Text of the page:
///We noticed that someone at AV Club was rewatching Lost and posted some reviews about the show. We’re going to post here all the parts about Juliet and Elizabeth.///
This is one of our fav episodes (obviously). This scene with Ben is one of the best of the entire show:
Go at the minute 1.10 of the clip. The power of this scene is indescribable. Elizabeth conveys so many different emotions in this. We love how she goes from being very upset to that high rage and then desperation.
There are so many wonderful scenes in this episodes like the one when Ben make her see Rachel and Julian on the screen….the joy in Juliet’s eyes and then the pain of being there against her will… it is impossible not to feel for her and not to love her… seriously. Elizabeth is magnificent! We’ve just rewatched them all.
We still wish we had another ending for Juliet, we love Lost so much, we loved the finale, but we still think that Juliet deserved better.
Anyway here’s the review of Lost 3×16 “One Of Us”. Oh we wrote a few more comments after the review.
2007 was a year where the Emmys actually revealed the Top 10 in each category, and somehow Elizabeth Mitchell failed to even crack the Top 10 in Supporting Actress, which is just absurd. She’s good throughout the season, but she goes through such a range of emotions here, putting her scene in the mirror in the premiere into dynamic context.
Lost’s third season started with Juliet. As much as the opening sequence became a crucial “reveal” of the Others’ encampment in the grand scheme of the season, the first person we see is Juliet, preparing for her book club meeting. The last person we met in this context was Desmond, who over the course of the second season was transformed from a short-term antagonist to one of our “heroes,” so we could ask ourselves: Is Juliet on the same path? She may be an Other, but is she a different kind of Other?
That question drives “One Of Us,” picking up from the strong work setting up the uncertainty surrounding Juliet’s allegiances in “Left Behind.” From the moment Sayid gets Juliet alone, he has questions about everything, but most of all about Juliet herself: Who is Juliet Burke? The Others know everything about the castaways, as Juliet demonstrates later in the episode when she throws Sayid and Sawyer’s flashbacks in their faces, but they know nothing about her. “Not In Portland” gave us some insight into what brought Juliet to the island, but only Jack has any sense of what motivates Juliet. Everyone else—including, perhaps, the audience—has every reason to be suspicious.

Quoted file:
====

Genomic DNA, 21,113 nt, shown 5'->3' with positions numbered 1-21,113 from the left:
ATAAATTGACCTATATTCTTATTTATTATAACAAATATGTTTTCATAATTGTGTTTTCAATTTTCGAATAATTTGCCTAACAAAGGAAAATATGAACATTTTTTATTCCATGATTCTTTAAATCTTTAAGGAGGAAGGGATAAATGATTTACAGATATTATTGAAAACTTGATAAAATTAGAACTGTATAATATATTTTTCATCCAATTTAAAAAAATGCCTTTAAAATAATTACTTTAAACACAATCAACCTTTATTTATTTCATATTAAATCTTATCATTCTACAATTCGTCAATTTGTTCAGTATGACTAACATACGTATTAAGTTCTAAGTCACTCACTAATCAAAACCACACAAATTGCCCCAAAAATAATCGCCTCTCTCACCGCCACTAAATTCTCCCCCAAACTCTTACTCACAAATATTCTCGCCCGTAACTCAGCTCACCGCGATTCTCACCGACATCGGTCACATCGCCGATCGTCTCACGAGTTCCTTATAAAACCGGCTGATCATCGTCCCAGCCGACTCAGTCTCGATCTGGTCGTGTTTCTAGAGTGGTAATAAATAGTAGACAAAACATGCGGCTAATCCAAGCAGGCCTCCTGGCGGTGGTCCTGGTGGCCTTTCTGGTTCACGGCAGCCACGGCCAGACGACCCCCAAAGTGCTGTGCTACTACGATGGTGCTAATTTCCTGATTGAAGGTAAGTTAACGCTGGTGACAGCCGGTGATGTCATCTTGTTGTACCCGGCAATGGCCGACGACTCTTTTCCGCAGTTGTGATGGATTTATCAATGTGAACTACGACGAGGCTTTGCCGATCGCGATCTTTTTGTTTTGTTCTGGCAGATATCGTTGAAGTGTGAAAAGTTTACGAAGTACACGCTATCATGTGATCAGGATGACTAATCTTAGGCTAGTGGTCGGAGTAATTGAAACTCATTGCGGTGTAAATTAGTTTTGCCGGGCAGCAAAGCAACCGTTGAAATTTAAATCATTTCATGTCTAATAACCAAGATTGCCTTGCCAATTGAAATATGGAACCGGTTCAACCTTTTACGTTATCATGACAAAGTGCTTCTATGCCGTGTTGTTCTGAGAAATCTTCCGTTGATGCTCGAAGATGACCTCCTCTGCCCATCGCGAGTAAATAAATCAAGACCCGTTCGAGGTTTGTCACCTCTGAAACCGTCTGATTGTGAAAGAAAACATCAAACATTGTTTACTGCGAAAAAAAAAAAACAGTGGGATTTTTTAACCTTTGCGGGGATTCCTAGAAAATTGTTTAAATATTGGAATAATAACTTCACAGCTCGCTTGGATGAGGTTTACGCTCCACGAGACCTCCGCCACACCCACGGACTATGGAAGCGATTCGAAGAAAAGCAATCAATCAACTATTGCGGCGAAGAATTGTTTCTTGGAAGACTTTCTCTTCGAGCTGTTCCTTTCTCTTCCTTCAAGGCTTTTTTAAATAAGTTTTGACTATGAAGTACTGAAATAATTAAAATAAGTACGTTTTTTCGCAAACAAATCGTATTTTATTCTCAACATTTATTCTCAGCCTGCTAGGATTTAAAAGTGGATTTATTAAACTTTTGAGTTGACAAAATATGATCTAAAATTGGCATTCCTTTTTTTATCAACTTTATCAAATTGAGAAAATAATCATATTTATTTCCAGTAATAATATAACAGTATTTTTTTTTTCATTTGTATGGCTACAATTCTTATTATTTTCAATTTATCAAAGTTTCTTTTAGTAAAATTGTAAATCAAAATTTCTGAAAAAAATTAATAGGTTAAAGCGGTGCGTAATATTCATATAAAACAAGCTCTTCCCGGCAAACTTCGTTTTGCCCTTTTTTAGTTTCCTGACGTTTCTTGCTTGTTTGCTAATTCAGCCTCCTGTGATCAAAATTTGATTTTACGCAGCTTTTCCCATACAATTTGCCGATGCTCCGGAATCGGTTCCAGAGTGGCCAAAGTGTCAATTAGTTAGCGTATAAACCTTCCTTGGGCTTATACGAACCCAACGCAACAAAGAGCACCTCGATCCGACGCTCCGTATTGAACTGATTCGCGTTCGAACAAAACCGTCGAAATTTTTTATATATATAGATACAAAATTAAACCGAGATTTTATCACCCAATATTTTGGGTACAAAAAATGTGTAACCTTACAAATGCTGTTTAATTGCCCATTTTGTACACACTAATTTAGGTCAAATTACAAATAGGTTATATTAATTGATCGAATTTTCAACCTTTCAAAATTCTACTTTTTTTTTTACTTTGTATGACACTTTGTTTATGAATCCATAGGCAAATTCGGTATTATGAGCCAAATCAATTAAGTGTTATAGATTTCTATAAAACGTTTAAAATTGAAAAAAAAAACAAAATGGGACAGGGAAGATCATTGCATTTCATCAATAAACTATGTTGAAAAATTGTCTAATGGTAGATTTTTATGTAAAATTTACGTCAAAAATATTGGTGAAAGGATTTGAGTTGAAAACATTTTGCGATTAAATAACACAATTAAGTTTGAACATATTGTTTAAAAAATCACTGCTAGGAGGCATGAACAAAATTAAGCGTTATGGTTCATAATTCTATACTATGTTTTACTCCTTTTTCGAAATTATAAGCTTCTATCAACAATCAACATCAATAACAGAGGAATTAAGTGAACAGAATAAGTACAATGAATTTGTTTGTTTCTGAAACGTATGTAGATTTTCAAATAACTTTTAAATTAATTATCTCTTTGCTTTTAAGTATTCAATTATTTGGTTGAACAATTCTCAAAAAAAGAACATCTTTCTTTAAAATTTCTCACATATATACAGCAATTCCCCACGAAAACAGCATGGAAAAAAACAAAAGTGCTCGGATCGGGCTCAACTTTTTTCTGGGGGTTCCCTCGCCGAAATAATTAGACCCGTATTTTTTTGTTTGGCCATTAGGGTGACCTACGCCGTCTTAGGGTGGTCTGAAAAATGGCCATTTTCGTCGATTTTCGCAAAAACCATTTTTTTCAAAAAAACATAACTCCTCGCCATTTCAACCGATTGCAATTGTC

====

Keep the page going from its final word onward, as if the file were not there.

For much of its running time, “One Of Us” plays out as a perfectly constructed redemption arc. Putting Juliet front and center, the episode continually works to assure the audience and the castaways that Juliet is on the level. Further flashbacks fill in the gaps between her discovery that she wouldn’t be traveling to Portland and the crash of Flight 815, as she says goodbye to her sister and travels to the island to save young women who are dying before they are able to give birth. Those flashbacks reframe Ethan’s “attacks” on Claire as an experiment designed to help her carry Aaron to term, whilst simultaneously giving context for Claire’s mysterious illness that Juliet claims is related to the injections. They also show Juliet battling with Ben regarding her future on the island, with Ben convincing her to stay by promising to cure her sister’s relapsed cancer. By the time Juliet is cutting down Sayid and Sawyer’s moral righteousness as she gets the medical supplies necessary to save Claire’s life, it’s hard not to be rooting for Juliet, who shows great resolve in an incredibly difficult situation.
Yet if you start to watch the flashbacks closely, you’ll start to get suspicious. After Juliet calls Ben a liar after discovering his cancer—which she thinks he’d have cured if he had the power to do so—and demands to go home in an incredibly melodramatic and emotional confrontation, we can logically read that as context for Ben and Juliet’s coldness in the season’s opening scene, which is the subsequent flashback. However, that flashback then continues, as Ben takes Juliet on a trip to the Flame Station, where he shows her live footage of Rachel and her two-year old son Julian. While the rest of the episode’s flashbacks showed us what we presumed was the backstory for Juliet’s distrust of Ben and the Others, here we see a moment where Ben proves the Others’ power to her. She still wants to go home, and he still refuses to allow her to do so, but it complicates the idea that Juliet has cut all ties from the Others. It’s a complication that comes to life in the final flashback, where the audience sees Ben and Juliet working through the entire episode’s narrative, which was perfectly constructed because it was a plan all along.